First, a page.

Localizing an XBAP application without using LocBaml

December 12, 2006 4:23 pm

Using the LocBaml sample application that Microsoft provides with the Windows SDK for Windows Presentation Foundation can be very frustrating. By default it seems to pick up a lot of things that clutter the resulting CSV file. If your application contains a lot of image resources, those will get duplicated in the localized resource dlls as well, increasing the space that your application occupies on the hard drive. And finally, getting an XBAP application to be deployable after localization with LocBaml requires opening up the application manifest and adding all the localized resource files to it. Otherwise a deployment error will bite you.

So with all those problems, we decided to take a different approach for our WPF XBAP applications. We put all our strings into a standalone XAML file, producing a ResourceDictionary. This way our application can pick up strings using Text=”{StaticResource strXYZ}” for XAML markup and/or use Application.Current.FindResource(“strXYZ”) for codebehind. We name the file “Strings_en-US.xaml”. We can localize this file nicely, and name the resulting set appropriately: “Strings_de-DE.xaml”, “Strings_fr-FR.xaml” and so on. These files can then be included as resources in the application. They can also be added as “loose” XAML files, so we can add languages or make corrections after compilation.

The string resource file looks something like this:

<?xml version="1.0" encoding="utf-8" ?>
  <sys:String x:Key="strButtonOK">OK</sys>
  <sys:String x:Key="strButtonCancel">Cancel</sys>

At application load time, we look at the CurrentCulture and attempt to load the ResourceDictionary object like this:

ResourceDictionary rd = null;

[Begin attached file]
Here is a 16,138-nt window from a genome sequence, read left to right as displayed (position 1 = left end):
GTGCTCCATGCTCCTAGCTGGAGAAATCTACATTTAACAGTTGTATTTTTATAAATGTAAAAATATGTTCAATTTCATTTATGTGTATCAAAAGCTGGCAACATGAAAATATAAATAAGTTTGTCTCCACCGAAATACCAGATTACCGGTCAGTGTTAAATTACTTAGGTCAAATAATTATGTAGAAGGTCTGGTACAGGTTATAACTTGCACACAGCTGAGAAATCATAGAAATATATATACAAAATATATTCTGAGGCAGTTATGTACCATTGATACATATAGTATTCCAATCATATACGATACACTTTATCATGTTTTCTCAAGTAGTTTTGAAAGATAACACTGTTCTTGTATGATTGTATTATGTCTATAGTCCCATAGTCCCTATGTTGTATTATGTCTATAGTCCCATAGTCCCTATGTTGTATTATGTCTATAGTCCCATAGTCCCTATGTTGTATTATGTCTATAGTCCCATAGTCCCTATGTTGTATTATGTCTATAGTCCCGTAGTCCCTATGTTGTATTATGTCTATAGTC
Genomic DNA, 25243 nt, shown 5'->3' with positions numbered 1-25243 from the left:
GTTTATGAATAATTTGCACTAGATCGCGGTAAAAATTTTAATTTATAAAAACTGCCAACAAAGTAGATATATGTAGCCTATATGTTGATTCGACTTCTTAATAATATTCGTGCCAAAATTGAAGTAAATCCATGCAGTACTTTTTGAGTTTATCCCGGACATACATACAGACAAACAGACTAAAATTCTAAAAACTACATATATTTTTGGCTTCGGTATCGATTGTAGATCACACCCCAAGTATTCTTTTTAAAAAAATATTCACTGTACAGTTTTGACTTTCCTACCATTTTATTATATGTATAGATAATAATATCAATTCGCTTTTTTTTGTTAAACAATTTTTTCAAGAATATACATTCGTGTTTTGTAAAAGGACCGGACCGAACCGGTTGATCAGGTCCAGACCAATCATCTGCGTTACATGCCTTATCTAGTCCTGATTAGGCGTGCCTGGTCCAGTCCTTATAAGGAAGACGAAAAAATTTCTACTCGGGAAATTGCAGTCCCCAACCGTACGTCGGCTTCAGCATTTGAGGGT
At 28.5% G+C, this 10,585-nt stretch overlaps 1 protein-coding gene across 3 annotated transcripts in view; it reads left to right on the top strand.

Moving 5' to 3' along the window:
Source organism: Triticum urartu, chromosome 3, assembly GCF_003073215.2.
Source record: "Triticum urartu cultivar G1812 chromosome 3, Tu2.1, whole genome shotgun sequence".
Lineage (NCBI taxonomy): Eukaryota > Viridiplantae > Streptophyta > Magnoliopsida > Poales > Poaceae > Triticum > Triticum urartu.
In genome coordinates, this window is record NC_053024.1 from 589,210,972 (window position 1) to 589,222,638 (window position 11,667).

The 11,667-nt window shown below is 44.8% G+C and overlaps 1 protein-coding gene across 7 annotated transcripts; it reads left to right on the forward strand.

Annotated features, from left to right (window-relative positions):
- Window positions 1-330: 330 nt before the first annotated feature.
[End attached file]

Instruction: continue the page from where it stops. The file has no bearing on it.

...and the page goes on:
System.Globalization.CultureInfo ci = 
string langCountry = ci.Name;
string languageFile = 
     string.Format("/Resources/Strings/Strings_{0}.xaml", langCountry);
  rd = (ResourceDictionary)Application.LoadComponent(
                              new Uri(languageFile, UriKind.RelativeOrAbsolute)

You can imagine this with some catch {} fallbacks for when a specific language-country combination doesn’t exist. We’ll fall back to a file that’s only language specific, and if that doesn’t work out, we’ll fall back to en-US.

We’re not using CurrentUICulture, since that seems to be tied to the UI language of Vista, and we want our apps to follow what the user sets in Control Panel. CurrentCulture seems to work for that.

To load the strings into the global resource dictionary, we just do


To load loose XAML files that are not part of the application’s resources, we do something like this:

ResourceDictionary rd1 = null;
string languageFileLoose = string.Format(
Uri uri = new Uri(languageFileLoose, UriKind.Absolute);
System.Windows.Resources.StreamResourceInfo info;
System.Windows.Markup.XamlReader reader;
try {
  info = Application.GetRemoteStream(uri); 
  reader = new System.Windows.Markup.XamlReader(); 
  rd1 = (ResourceDictionary)reader.LoadAsync(info.Stream); 

Again, we extend this with catch {} blocks to fall back to a file that’s only language specific. We do the loose XAML loading after we’ve loaded embedded resources, so we can rely on a basic set of languages and strings, but can add languages, fix string translation errors or make improvements in the loose XAML after compiling things.

It may work for you as well, but ymmv.

Update: Changed the first Uri to UriKind.RelativeOrAbsolute

9 Responses to “Localizing an XBAP application without using LocBaml”

Al wrote a comment on September 22, 2007


I think this way is way better than localization with Locbaml (at least for strings). The problem we have with Locbaml (as far as I tested) is that if a new localizable (e.g. Window) is added to your project AFTER localization process, you’ll need to regenerate the whole .csv file, so what will happen to all already localized content?